With regard to the participation in the monthly turnover, this is the most volatile system and therefore generates the greatest uncertainty and risks for the lessor. It can be given a certain degree of security by fixing the payment of a minimum amount regardless of what is invoiced, but it is still a price-fixing system that not all lessors can afford (at least if their volume of income depends largely on the leasing of this land).


2.- Payment of a fixed fee based on the surface area occupied.

The percentage of participation is fixed in the annual calculation, but increases progressively over the years (normally between 1 and 4 % of the total turnover).

3.- Payment of a variable fee depending on the installed capacity

With regard to the payment of the fixed fee per occupied surface area, this type of payment is subdivided into:

  • Annual unitary payment per unit of surface area affected by the entire land (in this case, the valuation of the land affected is omitted, paying the price resulting from multiplying the number of square metres affected by a unitary amount per unit of surface area).
  • Annual payment differentiated according to the surface area affected: this system has a greater degree of compensation, as it differentiates between more residual land uses (such as easements) and others that have a greater impact on the activity, such as the freehold used for the foundations and construction of wind turbines. The main difference is the existence of multiple amounts, each one assigned to a type of land use.
  • Directly conditioned by the number of wind turbines and their unit power, the third method of payment is determined by an annual tax. This is the most common way of setting and paying the price in this type of contractual relationship, ranging from 1,000 to 7,500 euros/MW.






This project is one of the keys to the completion of a contract that protects the owner. Both the deadlines and the actions resulting from the end of the activity and, therefore, of the contract, and the assumption of the expenses incurred by the lessee, will be specified in this project. Along with the guarantees attached to the end of the contractual link, others will be established, such as a bilaterally negotiated deposit depending on the volume of the activity and the risks assumed by the lessor.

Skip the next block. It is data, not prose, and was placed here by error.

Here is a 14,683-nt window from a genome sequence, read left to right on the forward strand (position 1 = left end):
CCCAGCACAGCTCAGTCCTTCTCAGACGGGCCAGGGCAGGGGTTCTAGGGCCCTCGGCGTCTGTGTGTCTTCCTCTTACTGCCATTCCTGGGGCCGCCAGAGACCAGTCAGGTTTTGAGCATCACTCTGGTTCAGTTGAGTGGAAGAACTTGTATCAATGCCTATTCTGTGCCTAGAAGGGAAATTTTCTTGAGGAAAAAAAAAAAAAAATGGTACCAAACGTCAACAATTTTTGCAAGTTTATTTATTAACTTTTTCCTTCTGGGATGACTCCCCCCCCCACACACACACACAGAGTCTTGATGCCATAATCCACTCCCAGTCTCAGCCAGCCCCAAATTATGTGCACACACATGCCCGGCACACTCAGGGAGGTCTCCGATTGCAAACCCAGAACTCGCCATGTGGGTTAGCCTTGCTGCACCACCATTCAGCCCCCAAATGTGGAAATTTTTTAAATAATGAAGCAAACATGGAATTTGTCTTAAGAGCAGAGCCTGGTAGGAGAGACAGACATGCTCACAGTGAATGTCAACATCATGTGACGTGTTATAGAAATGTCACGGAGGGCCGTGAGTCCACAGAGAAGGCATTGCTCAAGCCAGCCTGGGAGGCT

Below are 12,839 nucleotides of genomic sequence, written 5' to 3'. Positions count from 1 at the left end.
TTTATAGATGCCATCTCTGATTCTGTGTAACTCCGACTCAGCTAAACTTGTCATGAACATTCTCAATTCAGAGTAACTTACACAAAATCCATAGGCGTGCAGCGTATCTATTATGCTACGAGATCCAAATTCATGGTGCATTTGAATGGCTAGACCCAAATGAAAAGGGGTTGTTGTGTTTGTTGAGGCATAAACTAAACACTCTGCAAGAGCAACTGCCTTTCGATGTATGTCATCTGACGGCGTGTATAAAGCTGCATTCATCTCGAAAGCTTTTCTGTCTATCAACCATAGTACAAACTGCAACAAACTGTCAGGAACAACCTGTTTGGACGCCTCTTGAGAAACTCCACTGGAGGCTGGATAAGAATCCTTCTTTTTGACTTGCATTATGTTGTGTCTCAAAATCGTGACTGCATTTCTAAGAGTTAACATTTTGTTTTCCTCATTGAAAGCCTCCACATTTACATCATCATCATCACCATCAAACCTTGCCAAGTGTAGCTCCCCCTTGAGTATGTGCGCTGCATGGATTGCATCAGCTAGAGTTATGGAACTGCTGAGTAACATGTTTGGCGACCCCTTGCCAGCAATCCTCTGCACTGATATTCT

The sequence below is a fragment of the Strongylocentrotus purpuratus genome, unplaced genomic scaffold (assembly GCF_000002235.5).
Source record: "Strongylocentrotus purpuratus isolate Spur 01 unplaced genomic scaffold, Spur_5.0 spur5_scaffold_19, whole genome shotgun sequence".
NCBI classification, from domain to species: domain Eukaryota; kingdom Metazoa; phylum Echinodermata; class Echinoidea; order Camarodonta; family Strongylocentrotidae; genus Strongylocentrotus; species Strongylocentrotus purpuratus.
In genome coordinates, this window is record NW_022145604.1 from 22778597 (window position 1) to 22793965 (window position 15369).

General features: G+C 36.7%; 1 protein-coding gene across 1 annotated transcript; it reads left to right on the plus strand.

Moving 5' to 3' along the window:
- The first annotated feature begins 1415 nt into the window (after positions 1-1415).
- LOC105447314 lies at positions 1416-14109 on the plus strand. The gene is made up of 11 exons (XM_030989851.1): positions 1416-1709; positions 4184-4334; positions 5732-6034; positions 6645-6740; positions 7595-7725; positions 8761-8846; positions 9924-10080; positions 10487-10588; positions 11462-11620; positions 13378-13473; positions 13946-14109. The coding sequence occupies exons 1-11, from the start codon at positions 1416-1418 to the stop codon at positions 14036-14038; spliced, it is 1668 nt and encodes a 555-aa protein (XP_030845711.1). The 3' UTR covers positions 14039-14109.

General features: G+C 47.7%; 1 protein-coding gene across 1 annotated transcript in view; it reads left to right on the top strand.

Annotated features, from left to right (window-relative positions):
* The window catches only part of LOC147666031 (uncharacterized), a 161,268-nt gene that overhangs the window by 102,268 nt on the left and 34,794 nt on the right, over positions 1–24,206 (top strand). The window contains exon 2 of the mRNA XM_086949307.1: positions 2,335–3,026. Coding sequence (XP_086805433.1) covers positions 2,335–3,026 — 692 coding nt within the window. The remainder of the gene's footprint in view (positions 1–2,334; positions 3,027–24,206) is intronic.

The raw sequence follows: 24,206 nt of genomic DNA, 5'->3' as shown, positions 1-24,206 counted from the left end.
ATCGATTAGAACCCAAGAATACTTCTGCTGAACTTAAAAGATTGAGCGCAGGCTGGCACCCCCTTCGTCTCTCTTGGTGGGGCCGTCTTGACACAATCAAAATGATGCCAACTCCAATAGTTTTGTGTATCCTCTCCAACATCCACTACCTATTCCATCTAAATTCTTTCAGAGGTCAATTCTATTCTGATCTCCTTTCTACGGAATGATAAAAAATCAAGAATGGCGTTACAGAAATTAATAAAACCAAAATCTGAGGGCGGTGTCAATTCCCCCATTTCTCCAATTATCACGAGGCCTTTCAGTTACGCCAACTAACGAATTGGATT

The most important points of the Decommissioning Project are:

  • Form of removal of the infrastructure installed for the operation.

  • Form of restitution of the affected land.

  • Detailed breakdown of the decommissioning costs.

The Decommissioning Project is a concretisation of the general duty of care when it comes to respecting the contractual conditions, with the lessee himself having to return the object of the lease to its owner with the minimum amount of damage, as well as carrying out the necessary repairs/assuming the necessary expenses so that the potential loss of value or usefulness of the land is cancelled. Ideally, one of the warranties should be set as a guarantee against further damage during the decommissioning process, in order to save oneself from possible insolvency of the lessee, or unwillingness to remove the installed infrastructure.



The lease contract for the operation of renewable energies is a type of contract that is on the rise, allowing both new entrepreneurs and companies with more experience to start up the activity by eliminating the risks of an investment aimed at buying and selling the land, or the procedures for the administration to agree to start an expropriation process that would slow down the start-up of the operation (in the event that the administration accepts that there is a real public utility, which is not a certainty).

In the analysis of the body of the standard lease contract for the operation of a wind farm (the side dedicated to obtaining wind energy), the entire procedure is secure, from the first steps (with the Environmental Impact Study, to ensure compliance with the environmental commitments) through the negotiation and perfection of the contract and ending with the final payments and the dismantling and settlement of the link between the parties consecutively.

If you need advice on this type of contract, please contact us.